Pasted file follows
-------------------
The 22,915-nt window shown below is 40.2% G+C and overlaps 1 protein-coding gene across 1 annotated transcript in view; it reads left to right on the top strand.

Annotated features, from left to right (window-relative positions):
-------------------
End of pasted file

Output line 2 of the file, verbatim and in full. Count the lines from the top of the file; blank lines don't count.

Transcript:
Annotated features, from left to right (window-relative positions):